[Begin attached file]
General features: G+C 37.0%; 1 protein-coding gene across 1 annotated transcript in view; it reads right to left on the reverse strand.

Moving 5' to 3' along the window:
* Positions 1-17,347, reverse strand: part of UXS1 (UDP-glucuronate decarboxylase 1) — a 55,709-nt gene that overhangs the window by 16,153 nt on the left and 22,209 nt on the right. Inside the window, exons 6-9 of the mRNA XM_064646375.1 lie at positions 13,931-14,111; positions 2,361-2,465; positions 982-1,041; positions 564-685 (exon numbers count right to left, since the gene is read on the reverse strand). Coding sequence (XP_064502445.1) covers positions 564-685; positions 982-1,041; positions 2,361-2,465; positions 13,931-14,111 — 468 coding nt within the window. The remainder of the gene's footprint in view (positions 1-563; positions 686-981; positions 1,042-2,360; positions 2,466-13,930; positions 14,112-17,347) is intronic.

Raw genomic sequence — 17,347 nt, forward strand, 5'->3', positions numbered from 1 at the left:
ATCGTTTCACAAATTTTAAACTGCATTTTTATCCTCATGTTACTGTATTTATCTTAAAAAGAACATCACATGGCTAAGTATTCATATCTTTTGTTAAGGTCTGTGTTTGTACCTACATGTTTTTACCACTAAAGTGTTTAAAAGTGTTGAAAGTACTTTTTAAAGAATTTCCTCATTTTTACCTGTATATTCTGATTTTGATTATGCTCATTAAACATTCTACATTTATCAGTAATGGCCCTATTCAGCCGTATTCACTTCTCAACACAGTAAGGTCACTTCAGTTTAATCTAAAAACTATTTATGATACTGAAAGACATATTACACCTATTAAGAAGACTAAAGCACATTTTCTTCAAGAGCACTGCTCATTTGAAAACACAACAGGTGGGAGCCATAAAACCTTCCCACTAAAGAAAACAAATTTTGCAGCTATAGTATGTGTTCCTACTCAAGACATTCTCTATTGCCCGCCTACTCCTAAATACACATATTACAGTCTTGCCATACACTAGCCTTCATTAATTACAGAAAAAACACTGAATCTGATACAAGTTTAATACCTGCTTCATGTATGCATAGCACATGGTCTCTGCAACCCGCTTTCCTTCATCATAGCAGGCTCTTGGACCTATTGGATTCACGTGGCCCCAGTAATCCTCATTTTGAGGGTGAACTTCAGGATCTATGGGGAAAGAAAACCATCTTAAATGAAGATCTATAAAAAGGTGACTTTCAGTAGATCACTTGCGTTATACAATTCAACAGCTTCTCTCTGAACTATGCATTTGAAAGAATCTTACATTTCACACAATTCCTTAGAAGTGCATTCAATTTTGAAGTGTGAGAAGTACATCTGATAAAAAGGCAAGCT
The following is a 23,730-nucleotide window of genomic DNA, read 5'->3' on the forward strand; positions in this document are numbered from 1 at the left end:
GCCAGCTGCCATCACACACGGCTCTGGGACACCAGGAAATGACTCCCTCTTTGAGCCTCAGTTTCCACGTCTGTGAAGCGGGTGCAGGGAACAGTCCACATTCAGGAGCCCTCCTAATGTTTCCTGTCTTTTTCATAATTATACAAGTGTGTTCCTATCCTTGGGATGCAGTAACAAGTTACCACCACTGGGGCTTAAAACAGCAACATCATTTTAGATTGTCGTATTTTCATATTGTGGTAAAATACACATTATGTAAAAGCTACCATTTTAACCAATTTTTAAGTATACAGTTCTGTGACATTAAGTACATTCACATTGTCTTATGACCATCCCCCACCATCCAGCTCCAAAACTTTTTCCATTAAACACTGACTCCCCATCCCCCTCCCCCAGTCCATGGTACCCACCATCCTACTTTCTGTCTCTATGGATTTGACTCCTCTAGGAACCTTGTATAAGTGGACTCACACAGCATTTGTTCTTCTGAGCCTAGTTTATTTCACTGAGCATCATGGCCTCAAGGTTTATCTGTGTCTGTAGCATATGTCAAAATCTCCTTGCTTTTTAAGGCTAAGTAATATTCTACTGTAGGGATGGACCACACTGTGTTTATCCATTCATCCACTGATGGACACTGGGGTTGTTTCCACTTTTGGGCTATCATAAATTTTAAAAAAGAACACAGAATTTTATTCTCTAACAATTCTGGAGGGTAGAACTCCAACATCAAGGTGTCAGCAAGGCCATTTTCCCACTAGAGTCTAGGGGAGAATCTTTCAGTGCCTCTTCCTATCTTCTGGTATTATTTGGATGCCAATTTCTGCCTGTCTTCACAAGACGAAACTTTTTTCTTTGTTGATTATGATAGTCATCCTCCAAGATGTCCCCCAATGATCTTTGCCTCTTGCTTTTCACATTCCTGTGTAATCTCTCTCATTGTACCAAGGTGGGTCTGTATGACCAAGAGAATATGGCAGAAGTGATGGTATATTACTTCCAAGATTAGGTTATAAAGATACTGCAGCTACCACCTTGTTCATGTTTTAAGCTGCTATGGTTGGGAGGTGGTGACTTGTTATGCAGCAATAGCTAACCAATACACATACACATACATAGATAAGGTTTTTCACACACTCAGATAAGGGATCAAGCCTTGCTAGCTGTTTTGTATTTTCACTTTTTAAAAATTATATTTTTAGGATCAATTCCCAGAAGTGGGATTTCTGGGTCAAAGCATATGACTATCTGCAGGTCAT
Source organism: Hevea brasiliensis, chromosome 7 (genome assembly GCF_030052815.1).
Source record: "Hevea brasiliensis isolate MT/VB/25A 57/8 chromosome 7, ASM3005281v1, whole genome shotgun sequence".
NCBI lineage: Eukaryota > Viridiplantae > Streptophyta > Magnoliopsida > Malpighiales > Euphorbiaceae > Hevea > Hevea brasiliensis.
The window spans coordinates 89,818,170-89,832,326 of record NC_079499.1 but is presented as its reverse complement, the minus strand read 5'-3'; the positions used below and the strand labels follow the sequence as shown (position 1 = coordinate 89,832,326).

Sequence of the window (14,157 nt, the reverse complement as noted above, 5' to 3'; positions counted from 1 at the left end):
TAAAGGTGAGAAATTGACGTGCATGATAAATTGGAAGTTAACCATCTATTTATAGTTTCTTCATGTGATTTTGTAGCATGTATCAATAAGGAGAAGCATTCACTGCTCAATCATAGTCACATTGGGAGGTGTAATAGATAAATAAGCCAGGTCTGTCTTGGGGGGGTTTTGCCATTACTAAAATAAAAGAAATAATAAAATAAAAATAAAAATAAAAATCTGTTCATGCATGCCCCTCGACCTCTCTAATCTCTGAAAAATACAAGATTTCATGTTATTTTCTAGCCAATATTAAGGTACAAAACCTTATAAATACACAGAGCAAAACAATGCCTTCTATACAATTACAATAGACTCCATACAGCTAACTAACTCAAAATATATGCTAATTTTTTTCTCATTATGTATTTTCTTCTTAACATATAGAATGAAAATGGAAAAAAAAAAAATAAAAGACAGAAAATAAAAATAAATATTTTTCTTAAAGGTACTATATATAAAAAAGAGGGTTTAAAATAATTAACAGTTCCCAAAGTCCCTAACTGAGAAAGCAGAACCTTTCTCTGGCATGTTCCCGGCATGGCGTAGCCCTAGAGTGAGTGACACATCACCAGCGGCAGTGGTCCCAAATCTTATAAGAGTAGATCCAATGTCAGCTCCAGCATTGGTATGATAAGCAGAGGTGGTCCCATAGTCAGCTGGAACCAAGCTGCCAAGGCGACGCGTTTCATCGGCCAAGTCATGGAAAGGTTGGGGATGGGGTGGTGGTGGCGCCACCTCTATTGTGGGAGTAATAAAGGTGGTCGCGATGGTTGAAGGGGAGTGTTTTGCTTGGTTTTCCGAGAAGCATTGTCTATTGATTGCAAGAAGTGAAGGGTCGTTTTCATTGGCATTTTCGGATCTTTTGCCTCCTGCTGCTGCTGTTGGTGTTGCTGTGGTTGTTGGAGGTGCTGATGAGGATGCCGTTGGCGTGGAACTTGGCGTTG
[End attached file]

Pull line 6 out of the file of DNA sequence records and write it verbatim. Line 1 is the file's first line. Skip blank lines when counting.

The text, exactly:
The following is a 23,730-nucleotide window of genomic DNA, read 5'->3' on the forward strand; positions in this document are numbered from 1 at the left end: